TAMI to the rescue

Tech-media sector seeks more office space

It’s been a difficult month for financial firms, with investment bank Gleacher & Co. winding down and hedge fund giant SAC Capital Advisors accused of insider trading. Luckily for the Manhattan office market, demand from tech and media companies is on the rise.

At the start of last month, companies in the so-called “TAMI” sector — technology, advertising, media and information — were on the hunt for some 5.8 million square feet of Manhattan office space, according to an estimate from the commercial brokerage Cushman & Wakefield. That’s up 21 percent from 4.8 million in early July 2012.

TAMI companies in search of space include the Doha-based broadcaster Al Jazeera, which needs up to 200,000 square feet. The entertainment companies Sony and HBO are looking for some 500,000 square feet each. And the small but fast-growing online marketing company Constant Contact signed a lease in June for 21,441 square feet at 17 Battery Place South in the Financial District.

The uptick in tenants looking for space should translate into a greater volume of deals later this year, and could lead to higher prices, brokers said.

“Notwithstanding that we are in the summer doldrums, there seems to be a steady stream of activity: tenants entering the market and deals getting done,” said Louis Buffalino, senior vice president in the Midtown office of the commercial services firm DTZ.

The average annual Manhattan asking rent rose to $56.85 per foot in July from $56.61 in the previous month, according to preliminary figures from the commercial firm Colliers International. The availability rate, which measures space that is vacant or will become available over the next year, held steady last month at 12.1 percent, the same level as in June, the firm reported.


A major addition of space to the Midtown office market last month came from the faltering Gleacher, which recently informed its shareholders that it will cease operations. Last month, Gleacher placed its 83,452-square-foot headquarters at 1290 Sixth Avenue on the sublease market. Jones Lang LaSalle brokers Matthew Astrachan, Mitti Liebersohn and Scott Vinett have the listing for the space, located on the fourth and fifth floors. The sublease runs through 2025, according to property database CoStar Group, which did not list an asking rent. JLL and Gleacher did not respond to a request for comment.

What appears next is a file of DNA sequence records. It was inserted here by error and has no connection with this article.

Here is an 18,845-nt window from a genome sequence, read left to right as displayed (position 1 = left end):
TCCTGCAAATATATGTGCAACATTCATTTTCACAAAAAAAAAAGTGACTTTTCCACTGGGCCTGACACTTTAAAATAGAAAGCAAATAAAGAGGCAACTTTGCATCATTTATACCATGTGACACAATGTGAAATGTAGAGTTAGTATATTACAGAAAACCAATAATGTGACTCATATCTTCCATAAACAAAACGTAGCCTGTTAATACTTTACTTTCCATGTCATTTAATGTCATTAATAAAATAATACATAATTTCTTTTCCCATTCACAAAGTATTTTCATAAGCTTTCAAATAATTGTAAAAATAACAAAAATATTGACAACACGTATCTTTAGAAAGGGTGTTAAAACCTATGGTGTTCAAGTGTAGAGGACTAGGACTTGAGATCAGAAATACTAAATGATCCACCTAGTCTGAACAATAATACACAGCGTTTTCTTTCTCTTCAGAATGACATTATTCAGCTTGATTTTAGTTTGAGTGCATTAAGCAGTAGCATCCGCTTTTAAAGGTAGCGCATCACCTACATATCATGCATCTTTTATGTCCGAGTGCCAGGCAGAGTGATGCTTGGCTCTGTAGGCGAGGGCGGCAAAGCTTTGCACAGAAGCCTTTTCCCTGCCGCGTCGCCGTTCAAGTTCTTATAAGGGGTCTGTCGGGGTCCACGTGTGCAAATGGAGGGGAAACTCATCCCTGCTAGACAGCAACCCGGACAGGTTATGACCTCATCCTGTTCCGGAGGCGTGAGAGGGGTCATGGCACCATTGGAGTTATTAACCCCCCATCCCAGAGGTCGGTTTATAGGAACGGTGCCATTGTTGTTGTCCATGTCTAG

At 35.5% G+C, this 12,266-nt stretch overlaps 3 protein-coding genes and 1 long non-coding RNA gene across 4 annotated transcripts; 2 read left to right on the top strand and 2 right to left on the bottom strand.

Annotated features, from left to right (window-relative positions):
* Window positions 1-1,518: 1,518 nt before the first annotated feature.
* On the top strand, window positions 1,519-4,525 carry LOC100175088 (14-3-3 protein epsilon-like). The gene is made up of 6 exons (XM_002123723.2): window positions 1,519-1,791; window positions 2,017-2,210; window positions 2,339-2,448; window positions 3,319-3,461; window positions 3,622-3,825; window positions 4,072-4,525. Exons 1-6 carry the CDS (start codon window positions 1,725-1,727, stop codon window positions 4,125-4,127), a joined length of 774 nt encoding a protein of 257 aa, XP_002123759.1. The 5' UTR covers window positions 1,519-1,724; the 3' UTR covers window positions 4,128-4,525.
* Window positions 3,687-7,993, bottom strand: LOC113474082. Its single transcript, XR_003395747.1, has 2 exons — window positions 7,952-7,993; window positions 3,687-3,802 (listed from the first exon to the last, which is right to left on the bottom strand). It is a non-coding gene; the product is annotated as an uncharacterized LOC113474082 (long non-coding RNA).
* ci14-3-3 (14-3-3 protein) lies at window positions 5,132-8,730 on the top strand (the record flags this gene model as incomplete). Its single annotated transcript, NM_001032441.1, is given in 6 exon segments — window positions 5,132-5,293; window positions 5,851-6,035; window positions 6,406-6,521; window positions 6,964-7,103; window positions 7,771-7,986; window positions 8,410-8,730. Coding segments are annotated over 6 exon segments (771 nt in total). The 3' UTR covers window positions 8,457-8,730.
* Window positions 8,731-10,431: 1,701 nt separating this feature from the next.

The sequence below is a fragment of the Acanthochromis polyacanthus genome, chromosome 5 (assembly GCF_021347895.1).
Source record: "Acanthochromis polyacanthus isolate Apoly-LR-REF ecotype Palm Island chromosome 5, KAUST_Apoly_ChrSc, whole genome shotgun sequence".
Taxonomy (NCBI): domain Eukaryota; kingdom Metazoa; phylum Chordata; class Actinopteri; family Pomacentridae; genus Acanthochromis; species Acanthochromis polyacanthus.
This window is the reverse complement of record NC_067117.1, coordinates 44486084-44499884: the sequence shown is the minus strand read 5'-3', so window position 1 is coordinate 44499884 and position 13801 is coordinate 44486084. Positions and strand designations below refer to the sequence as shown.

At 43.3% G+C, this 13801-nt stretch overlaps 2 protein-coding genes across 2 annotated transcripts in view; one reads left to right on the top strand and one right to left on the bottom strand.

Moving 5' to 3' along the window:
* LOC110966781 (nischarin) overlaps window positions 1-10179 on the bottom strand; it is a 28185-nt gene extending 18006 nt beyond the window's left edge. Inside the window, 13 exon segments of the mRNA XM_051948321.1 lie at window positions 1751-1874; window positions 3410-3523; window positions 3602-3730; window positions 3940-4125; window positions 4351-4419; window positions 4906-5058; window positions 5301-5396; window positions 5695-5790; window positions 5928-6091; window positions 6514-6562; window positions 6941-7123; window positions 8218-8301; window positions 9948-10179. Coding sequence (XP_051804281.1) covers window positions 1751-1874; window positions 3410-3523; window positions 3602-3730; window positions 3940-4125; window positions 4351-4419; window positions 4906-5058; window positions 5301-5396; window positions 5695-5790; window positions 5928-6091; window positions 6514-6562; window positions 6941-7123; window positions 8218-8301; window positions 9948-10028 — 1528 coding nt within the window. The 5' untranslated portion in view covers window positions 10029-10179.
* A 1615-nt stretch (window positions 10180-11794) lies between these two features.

Gleacher is currently paying rent at or above $58.70 per foot, according to documents filed with the U.S. Securities and Exchange Commission. And the financial firm is preparing to take a hit of $15 million to $20 million at its leased properties, according to SEC filings, which suggests the company expects to sublease the space for less than it is paying.

Brokers are also speculating about what might happen to SAC’s 66,000 square feet of Class A space at 510 Madison Avenue, a 350,000-square-foot tower at 53rd Street owned by the real estate investment trust Boston Properties. SAC, headed by Steven Cohen (see related story here), inked the high-profile lease in 2011. SAC’s main headquarters is at 72 Cummings Point Road in Stamford, Conn., in a 98,905-square-foot office building it owns.